Flash Coffee lays off staff across region, including in S'pore & Indonesia

As of March 2022, the company had a total of 1,400 staff.

Hannah Martens | November 23, 2022, 05:04 PM

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Flash Coffee, a startup firm backed by venture capital, has joined the ranks of other companies laying off employees recently, reported The Business Times (BT).

Regional layoffs

Headquartered in Singapore, the coffee chain is retrenching employees across the region, including in Singapore and Indonesia, BT cited LinkedIn posts by former employees.

Flash Coffee Indonesia's former Head of PR and Communications, Randy Salim, attributed these layoffs in his LinkedIn post to "region-wide [reorganisation] and ongoing financing efforts".

According to BT, the extent of the retrenchment is not known.

In a March 2022 Vulcan Post interview with Flash Coffee's CEO David Brunier, the company opened nearly 250 stores since starting in 2020, and employed a total of 1,400 staff.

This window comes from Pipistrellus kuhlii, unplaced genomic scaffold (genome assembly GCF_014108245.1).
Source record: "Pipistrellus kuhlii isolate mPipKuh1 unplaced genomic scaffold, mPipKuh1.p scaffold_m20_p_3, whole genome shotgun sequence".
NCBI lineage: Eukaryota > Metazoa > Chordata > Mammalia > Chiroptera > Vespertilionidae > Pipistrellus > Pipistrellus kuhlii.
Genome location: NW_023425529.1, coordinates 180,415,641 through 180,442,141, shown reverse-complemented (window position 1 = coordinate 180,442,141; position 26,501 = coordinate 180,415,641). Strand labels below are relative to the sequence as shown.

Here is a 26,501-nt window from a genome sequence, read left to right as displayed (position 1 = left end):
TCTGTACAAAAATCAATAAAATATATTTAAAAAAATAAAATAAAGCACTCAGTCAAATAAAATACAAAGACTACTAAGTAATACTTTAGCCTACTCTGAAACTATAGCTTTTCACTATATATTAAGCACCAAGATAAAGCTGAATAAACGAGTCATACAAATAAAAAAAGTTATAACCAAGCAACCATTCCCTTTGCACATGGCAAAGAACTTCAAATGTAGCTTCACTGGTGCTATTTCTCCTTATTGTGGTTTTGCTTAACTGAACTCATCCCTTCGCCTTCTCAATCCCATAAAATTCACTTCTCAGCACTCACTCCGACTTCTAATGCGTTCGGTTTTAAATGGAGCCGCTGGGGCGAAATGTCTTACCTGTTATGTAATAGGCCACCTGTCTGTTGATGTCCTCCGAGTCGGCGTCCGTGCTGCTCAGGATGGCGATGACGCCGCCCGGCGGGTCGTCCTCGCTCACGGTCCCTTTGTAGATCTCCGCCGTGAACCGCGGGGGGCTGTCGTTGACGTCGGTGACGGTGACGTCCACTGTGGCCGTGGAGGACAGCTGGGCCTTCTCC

In Singapore, it had 250 staff across its head office and its 31 stores.

Mothership has reached out to Flash Coffee for more information.

Opened three outlets per week in 2021

Flash Coffee offers specialty drinks at reasonable prices and has stores in Indonesia, Singapore, Hong Kong, South Korea, Japan, Thailand and Taiwan.

It describes itself as a "tech-enabled" coffee chain.

Prior to its launch, Flash Coffee raised millions of dollars from investors such as Global Founders Capital, White Star Capital and Delivery Hero, reported BT.

According to Tech In Asia, the firm raised US$32.8 million (S$45 million) in the first close of its series B funding round in July 2022, one of the stages in the capital-raising process.

BT reported Brunier saying in April 2021 that the company's dream is to have "a Flash Coffee every 500m in all major Asian cities".

Last year, Flash Coffee opened three new outlets per week, reported Marketing-Interactive.

Flash Coffee was included in LinkedIn's list of top 15 startup companies in Singapore in September 2022.

Not the only tech company

Several other tech companies like Meta and Twitter have recently laid off a significant number of staff.

Top photo from Facebook/Flash Coffee Singapore